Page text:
Manos: The Hands Of Fate Inspires Devotion; Copyright Battle

manos“Manos:” The Hands of Fate is, in fact, one of the worst movies ever made. Shot on the cheap by Texas salesman Harold P. Warren in the 1960s, the film disappeared into obscurity after a disastrous premiere until it was discovered in the early 1990s by the writers of Mystery Science Theater 3000. The bizarre film and the pain MST3K characters Joel Robinson and the Bots suffered while watching it made the episode an instant classic.

The film itself is ostensibly a horror movie. A hapless family gets lost while attempting to take a vacation and find themselves at a house in the desert looked after by Torgo. The vague goatman worries that the Master will not approve of the family spending the night. Over the course of the evening, the family discovers the Master is a worshiper of lesser devil “Manos” and covets women to add to his harem of seemingly immortal wives. Things unravel as Torgo becomes interested in having a wife of his own and the family attempts to escape the hands of fate.

The above summary may be one of the more lucid attempts to tell the story of Manos.

Since its airing on MST3K, the film has inspired costumes, fan art, music videos, attempted sequels, name-checks in television series and documentaries about the making of the film.

In 2011, Los Angeles area cameraman and film collector Ben Solovey discovered the workprint of Manos in a collection of film cans he bought in San Diego. Surprised to have the film in its purest form — the workprint was compiled from the camera negative — he set out to restore it with the aid of a Kickstarter campaign (disclosure: I contributed to the campaign long before working at Bleeding Cool). In the end, it took nearly five years to complete the project, secure a distributor and release the restored version of the film.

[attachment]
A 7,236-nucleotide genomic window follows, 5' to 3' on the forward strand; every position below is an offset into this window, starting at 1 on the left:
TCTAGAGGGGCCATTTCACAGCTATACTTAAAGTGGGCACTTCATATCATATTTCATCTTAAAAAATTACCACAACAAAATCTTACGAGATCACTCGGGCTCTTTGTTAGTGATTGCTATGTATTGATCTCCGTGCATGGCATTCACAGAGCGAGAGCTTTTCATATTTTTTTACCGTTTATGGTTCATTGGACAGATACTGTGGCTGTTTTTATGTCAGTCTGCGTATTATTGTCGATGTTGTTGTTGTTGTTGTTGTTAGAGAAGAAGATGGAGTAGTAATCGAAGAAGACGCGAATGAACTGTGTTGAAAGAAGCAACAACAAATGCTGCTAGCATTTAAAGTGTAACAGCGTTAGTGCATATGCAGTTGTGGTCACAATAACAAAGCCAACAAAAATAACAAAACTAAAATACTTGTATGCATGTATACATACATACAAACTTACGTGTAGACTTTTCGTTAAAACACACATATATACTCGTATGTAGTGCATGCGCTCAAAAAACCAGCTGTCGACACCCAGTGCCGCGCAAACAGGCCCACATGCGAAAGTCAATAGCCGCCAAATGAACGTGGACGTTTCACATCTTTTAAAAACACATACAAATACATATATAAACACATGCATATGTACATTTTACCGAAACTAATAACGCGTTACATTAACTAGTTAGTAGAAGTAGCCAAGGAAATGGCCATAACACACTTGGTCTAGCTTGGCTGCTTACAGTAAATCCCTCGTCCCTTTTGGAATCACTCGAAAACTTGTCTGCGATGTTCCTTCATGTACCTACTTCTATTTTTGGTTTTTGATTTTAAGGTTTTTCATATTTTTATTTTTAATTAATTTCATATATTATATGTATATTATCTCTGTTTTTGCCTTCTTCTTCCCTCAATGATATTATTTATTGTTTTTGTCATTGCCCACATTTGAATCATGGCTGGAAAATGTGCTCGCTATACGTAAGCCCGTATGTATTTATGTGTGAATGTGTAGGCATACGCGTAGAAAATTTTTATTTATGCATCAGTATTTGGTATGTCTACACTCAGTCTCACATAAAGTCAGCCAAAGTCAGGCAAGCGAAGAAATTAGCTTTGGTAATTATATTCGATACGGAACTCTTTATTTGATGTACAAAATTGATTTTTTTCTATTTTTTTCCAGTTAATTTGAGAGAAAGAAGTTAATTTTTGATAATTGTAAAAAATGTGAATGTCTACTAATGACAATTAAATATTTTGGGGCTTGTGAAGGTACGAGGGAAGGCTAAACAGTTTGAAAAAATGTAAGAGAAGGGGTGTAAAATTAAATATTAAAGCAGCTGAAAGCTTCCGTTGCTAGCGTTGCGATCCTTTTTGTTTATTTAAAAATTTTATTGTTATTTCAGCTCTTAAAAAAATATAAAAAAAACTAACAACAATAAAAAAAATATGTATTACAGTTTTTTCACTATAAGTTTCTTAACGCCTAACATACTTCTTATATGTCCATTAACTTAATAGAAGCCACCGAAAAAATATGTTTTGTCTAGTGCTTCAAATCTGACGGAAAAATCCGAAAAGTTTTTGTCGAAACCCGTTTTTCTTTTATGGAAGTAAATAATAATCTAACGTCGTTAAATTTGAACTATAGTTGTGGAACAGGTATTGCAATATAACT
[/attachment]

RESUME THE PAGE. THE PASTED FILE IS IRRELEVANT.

Solovey long had the support of actors Jackie Neyman Jones and her father, Tom Neyman, who played the little girl and the Master in the film. But as a recent article in Playboy revealed, Solovey could never come to terms with Warren’s son, Joe. Feeling edged out by Solovey’s restoration effort and Neyman Jones selling Manos related merchandise, he attempted to assert ownership of the film.

torgoThough Warren has a notice of copyright for the script — then called Lodge of Sins — the film itself has no copyright notice or documentation. That error leaves the film without firm legal protection, the same fate befell the original Night of the Living Dead. “Something needs to be done to protect Dad’s legacy,” Warren told Playboy. “People are trying to make money off of it and don’t even care.”

“Joe seems to think I’m in it for the money, and nothing will dissuade him from that perception,” Solovey countered. “Where was he when nothing was going on with the movie?”

The restored workprint now resides in cold storage at the Academy of Motion Picture Arts and Sciences Film Archive. Solovey also obtained a copyright for the restoration work and a Blu-ray release of that effort is now available from Synapse Films.

Warren, meanwhile, believes he still has control of the film. But, perhaps, he has something more valuable: the rights to the story of Harold P. Warren; the salesman who wanted movie fame, but never lived to see that his work is, indeed, immortal.